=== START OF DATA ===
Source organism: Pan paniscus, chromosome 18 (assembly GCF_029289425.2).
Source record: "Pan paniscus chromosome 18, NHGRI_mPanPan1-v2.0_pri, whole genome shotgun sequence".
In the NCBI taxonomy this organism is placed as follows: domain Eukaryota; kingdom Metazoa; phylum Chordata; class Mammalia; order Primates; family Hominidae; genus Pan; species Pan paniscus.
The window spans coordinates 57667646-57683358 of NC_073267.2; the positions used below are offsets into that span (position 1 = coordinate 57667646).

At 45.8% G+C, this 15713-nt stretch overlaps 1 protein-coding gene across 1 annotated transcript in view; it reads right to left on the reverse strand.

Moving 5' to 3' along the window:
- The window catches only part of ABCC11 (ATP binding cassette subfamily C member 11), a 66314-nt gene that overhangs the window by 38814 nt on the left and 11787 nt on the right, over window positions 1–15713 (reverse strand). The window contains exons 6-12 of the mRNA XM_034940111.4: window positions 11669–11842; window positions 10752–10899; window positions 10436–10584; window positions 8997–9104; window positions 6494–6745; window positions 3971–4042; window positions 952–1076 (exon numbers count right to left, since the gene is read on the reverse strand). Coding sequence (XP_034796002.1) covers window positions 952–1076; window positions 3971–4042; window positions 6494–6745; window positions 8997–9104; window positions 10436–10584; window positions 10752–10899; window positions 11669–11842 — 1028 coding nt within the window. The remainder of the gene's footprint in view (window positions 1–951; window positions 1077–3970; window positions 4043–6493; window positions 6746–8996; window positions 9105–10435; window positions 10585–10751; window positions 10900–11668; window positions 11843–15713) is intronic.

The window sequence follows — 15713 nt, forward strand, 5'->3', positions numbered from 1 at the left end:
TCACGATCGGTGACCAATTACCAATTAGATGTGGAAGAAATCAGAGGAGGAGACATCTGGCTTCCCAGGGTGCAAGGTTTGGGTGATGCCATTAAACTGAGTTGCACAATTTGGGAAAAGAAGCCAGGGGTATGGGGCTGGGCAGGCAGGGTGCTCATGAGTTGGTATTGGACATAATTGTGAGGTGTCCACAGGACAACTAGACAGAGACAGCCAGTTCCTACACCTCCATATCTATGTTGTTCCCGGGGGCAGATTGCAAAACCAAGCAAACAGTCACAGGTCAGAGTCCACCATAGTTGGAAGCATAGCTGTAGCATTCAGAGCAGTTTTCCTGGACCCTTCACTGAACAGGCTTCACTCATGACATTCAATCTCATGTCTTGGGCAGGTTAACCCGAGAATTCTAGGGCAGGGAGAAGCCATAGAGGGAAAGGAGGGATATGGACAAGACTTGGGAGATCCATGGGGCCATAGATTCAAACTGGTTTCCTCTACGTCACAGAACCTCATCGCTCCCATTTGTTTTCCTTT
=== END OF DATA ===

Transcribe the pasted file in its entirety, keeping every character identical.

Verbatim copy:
Source organism: Pan paniscus, chromosome 18 (assembly GCF_029289425.2).
Source record: "Pan paniscus chromosome 18, NHGRI_mPanPan1-v2.0_pri, whole genome shotgun sequence".
In the NCBI taxonomy this organism is placed as follows: domain Eukaryota; kingdom Metazoa; phylum Chordata; class Mammalia; order Primates; family Hominidae; genus Pan; species Pan paniscus.
The window spans coordinates 57667646-57683358 of NC_073267.2; the positions used below are offsets into that span (position 1 = coordinate 57667646).

At 45.8% G+C, this 15713-nt stretch overlaps 1 protein-coding gene across 1 annotated transcript in view; it reads right to left on the reverse strand.

Moving 5' to 3' along the window:
- The window catches only part of ABCC11 (ATP binding cassette subfamily C member 11), a 66314-nt gene that overhangs the window by 38814 nt on the left and 11787 nt on the right, over window positions 1–15713 (reverse strand). The window contains exons 6-12 of the mRNA XM_034940111.4: window positions 11669–11842; window positions 10752–10899; window positions 10436–10584; window positions 8997–9104; window positions 6494–6745; window positions 3971–4042; window positions 952–1076 (exon numbers count right to left, since the gene is read on the reverse strand). Coding sequence (XP_034796002.1) covers window positions 952–1076; window positions 3971–4042; window positions 6494–6745; window positions 8997–9104; window positions 10436–10584; window positions 10752–10899; window positions 11669–11842 — 1028 coding nt within the window. The remainder of the gene's footprint in view (window positions 1–951; window positions 1077–3970; window positions 4043–6493; window positions 6746–8996; window positions 9105–10435; window positions 10585–10751; window positions 10900–11668; window positions 11843–15713) is intronic.

The window sequence follows — 15713 nt, forward strand, 5'->3', positions numbered from 1 at the left end:
TCACGATCGGTGACCAATTACCAATTAGATGTGGAAGAAATCAGAGGAGGAGACATCTGGCTTCCCAGGGTGCAAGGTTTGGGTGATGCCATTAAACTGAGTTGCACAATTTGGGAAAAGAAGCCAGGGGTATGGGGCTGGGCAGGCAGGGTGCTCATGAGTTGGTATTGGACATAATTGTGAGGTGTCCACAGGACAACTAGACAGAGACAGCCAGTTCCTACACCTCCATATCTATGTTGTTCCCGGGGGCAGATTGCAAAACCAAGCAAACAGTCACAGGTCAGAGTCCACCATAGTTGGAAGCATAGCTGTAGCATTCAGAGCAGTTTTCCTGGACCCTTCACTGAACAGGCTTCACTCATGACATTCAATCTCATGTCTTGGGCAGGTTAACCCGAGAATTCTAGGGCAGGGAGAAGCCATAGAGGGAAAGGAGGGATATGGACAAGACTTGGGAGATCCATGGGGCCATAGATTCAAACTGGTTTCCTCTACGTCACAGAACCTCATCGCTCCCATTTGTTTTCCTTT